“For all graphic design’s importance, it is only within the last three decades that the subject has been considered worth studying in the round…” relates UK-based designer/historian Patrick Cramsie in the introduction of his newly released book, The Story of Graphic Design (Abrams, 2010).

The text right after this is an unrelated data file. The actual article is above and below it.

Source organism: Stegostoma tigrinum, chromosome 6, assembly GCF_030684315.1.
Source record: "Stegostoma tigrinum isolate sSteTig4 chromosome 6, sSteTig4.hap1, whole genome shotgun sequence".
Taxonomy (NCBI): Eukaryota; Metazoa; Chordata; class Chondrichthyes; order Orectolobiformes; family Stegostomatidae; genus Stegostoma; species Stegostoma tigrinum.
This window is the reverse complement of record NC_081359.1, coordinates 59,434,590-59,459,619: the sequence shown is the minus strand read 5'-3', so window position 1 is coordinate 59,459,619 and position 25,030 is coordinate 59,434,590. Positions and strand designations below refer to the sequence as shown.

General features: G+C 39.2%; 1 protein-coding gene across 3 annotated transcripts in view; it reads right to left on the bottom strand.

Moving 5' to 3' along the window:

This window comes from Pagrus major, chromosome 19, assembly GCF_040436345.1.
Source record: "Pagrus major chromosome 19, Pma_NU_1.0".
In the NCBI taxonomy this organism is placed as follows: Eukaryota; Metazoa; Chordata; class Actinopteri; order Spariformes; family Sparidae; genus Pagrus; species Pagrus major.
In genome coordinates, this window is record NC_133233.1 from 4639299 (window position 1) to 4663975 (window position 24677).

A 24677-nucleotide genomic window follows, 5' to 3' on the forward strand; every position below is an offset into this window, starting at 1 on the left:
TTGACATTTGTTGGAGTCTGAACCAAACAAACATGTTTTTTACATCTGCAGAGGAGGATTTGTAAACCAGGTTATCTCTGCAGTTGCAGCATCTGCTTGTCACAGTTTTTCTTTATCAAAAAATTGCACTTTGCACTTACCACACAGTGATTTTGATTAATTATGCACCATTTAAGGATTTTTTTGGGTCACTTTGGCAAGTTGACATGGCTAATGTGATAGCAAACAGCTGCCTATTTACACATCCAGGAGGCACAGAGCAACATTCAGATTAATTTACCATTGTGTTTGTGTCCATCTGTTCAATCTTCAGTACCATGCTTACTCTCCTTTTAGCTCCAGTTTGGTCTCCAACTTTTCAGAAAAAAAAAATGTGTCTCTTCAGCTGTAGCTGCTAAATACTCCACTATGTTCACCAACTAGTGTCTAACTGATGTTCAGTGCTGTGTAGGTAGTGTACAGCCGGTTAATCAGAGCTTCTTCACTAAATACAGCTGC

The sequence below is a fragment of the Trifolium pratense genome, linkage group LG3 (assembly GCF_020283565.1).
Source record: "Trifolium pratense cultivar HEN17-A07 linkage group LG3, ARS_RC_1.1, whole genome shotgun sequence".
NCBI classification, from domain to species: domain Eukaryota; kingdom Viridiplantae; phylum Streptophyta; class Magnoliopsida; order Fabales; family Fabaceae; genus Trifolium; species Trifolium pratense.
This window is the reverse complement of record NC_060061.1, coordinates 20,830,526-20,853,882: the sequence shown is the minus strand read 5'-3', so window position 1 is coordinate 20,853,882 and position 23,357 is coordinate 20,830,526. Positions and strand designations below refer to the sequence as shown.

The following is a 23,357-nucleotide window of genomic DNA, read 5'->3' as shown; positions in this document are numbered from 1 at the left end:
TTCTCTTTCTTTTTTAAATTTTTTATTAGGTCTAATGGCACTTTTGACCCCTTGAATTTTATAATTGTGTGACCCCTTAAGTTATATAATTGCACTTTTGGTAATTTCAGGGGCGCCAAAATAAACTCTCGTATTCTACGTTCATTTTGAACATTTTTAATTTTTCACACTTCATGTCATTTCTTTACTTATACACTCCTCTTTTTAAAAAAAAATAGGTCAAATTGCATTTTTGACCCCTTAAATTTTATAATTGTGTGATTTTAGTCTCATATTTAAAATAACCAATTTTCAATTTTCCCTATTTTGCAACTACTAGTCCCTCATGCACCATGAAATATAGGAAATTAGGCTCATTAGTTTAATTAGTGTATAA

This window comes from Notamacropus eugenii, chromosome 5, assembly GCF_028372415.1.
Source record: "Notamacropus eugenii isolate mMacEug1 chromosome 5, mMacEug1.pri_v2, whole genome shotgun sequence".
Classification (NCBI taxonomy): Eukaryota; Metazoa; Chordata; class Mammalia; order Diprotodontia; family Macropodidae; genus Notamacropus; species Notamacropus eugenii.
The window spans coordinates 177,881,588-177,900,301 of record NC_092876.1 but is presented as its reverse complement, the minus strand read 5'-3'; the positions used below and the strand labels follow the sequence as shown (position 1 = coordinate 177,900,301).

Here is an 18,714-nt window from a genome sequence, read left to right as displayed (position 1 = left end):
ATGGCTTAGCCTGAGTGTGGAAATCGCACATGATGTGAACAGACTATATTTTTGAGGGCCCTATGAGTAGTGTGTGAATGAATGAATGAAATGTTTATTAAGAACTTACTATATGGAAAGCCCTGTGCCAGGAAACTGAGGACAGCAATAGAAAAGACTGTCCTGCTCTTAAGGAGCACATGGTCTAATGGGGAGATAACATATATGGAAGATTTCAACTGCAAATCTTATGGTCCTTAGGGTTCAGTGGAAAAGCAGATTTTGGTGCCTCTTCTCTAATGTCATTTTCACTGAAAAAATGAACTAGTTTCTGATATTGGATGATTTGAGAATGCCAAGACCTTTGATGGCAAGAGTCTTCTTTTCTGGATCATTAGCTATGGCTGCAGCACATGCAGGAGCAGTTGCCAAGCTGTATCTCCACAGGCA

“Part of the reason for this lack of attention is that graphic design’s role as a service provider masked whatever artistic merit it might have possessed. However, much artistic skill was brought to a particular design, the design always had a job of work to do. It was either selling or informing, or sometimes doing a bit of both. This lack of clarity about the status of graphic design has been compounded by its ephemeral nature. Are posters really meant to be hung in galleries long after the events they promoted have passed? Is there really any social value in collecting beer mats or luggage labels? …The range of objects under its purview is vast and with every innovation in information technology the range only increases. These factors make graphic design a rich and rewarding area of study, but they also make it a difficult one.”